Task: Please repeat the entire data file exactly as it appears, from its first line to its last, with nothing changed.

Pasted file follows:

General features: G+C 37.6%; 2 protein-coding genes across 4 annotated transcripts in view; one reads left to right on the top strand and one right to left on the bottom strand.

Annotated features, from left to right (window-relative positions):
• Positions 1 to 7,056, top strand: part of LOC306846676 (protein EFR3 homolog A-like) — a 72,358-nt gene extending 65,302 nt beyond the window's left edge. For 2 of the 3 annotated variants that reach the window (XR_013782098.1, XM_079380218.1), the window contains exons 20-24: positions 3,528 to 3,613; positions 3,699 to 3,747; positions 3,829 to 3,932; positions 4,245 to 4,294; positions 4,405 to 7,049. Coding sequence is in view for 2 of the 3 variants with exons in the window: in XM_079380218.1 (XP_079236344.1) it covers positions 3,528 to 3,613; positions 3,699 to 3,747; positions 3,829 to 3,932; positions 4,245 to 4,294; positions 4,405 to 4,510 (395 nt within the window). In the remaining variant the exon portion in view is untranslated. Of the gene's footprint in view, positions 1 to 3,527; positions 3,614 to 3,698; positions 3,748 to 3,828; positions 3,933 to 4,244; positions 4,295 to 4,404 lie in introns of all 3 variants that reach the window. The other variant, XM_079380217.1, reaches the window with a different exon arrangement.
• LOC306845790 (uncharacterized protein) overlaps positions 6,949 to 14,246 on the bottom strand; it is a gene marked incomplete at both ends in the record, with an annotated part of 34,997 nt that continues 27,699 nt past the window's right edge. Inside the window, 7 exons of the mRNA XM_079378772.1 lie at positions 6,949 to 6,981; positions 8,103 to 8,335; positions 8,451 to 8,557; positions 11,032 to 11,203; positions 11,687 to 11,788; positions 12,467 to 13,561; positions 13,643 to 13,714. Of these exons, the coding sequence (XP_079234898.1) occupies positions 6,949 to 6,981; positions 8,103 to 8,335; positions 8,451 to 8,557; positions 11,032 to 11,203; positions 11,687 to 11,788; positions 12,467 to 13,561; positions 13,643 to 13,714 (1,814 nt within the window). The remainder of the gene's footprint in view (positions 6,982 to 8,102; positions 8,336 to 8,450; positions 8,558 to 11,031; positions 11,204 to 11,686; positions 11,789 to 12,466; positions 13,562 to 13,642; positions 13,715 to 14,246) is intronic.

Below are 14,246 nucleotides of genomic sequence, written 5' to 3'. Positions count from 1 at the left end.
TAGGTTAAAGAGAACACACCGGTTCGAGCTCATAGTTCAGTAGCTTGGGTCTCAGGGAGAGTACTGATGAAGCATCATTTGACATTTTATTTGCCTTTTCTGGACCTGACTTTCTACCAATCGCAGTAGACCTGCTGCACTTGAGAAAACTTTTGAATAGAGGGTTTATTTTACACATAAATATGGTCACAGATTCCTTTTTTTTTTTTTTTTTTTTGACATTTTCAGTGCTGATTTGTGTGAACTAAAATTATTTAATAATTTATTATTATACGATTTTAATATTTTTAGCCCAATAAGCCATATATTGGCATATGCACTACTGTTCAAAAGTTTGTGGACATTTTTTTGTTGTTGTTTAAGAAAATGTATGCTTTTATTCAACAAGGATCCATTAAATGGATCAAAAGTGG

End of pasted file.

General features: G+C 37.6%; 2 protein-coding genes across 4 annotated transcripts in view; one reads left to right on the top strand and one right to left on the bottom strand.

Annotated features, from left to right (window-relative positions):
• Positions 1 to 7,056, top strand: part of LOC306846676 (protein EFR3 homolog A-like) — a 72,358-nt gene extending 65,302 nt beyond the window's left edge. For 2 of the 3 annotated variants that reach the window (XR_013782098.1, XM_079380218.1), the window contains exons 20-24: positions 3,528 to 3,613; positions 3,699 to 3,747; positions 3,829 to 3,932; positions 4,245 to 4,294; positions 4,405 to 7,049. Coding sequence is in view for 2 of the 3 variants with exons in the window: in XM_079380218.1 (XP_079236344.1) it covers positions 3,528 to 3,613; positions 3,699 to 3,747; positions 3,829 to 3,932; positions 4,245 to 4,294; positions 4,405 to 4,510 (395 nt within the window). In the remaining variant the exon portion in view is untranslated. Of the gene's footprint in view, positions 1 to 3,527; positions 3,614 to 3,698; positions 3,748 to 3,828; positions 3,933 to 4,244; positions 4,295 to 4,404 lie in introns of all 3 variants that reach the window. The other variant, XM_079380217.1, reaches the window with a different exon arrangement.
• LOC306845790 (uncharacterized protein) overlaps positions 6,949 to 14,246 on the bottom strand; it is a gene marked incomplete at both ends in the record, with an annotated part of 34,997 nt that continues 27,699 nt past the window's right edge. Inside the window, 7 exons of the mRNA XM_079378772.1 lie at positions 6,949 to 6,981; positions 8,103 to 8,335; positions 8,451 to 8,557; positions 11,032 to 11,203; positions 11,687 to 11,788; positions 12,467 to 13,561; positions 13,643 to 13,714. Of these exons, the coding sequence (XP_079234898.1) occupies positions 6,949 to 6,981; positions 8,103 to 8,335; positions 8,451 to 8,557; positions 11,032 to 11,203; positions 11,687 to 11,788; positions 12,467 to 13,561; positions 13,643 to 13,714 (1,814 nt within the window). The remainder of the gene's footprint in view (positions 6,982 to 8,102; positions 8,336 to 8,450; positions 8,558 to 11,031; positions 11,204 to 11,686; positions 11,789 to 12,466; positions 13,562 to 13,642; positions 13,715 to 14,246) is intronic.

Below are 14,246 nucleotides of genomic sequence, written 5' to 3'. Positions count from 1 at the left end.
TAGGTTAAAGAGAACACACCGGTTCGAGCTCATAGTTCAGTAGCTTGGGTCTCAGGGAGAGTACTGATGAAGCATCATTTGACATTTTATTTGCCTTTTCTGGACCTGACTTTCTACCAATCGCAGTAGACCTGCTGCACTTGAGAAAACTTTTGAATAGAGGGTTTATTTTACACATAAATATGGTCACAGATTCCTTTTTTTTTTTTTTTTTTTTGACATTTTCAGTGCTGATTTGTGTGAACTAAAATTATTTAATAATTTATTATTATACGATTTTAATATTTTTAGCCCAATAAGCCATATATTGGCATATGCACTACTGTTCAAAAGTTTGTGGACATTTTTTTGTTGTTGTTTAAGAAAATGTATGCTTTTATTCAACAAGGATCCATTAAATGGATCAAAAGTGG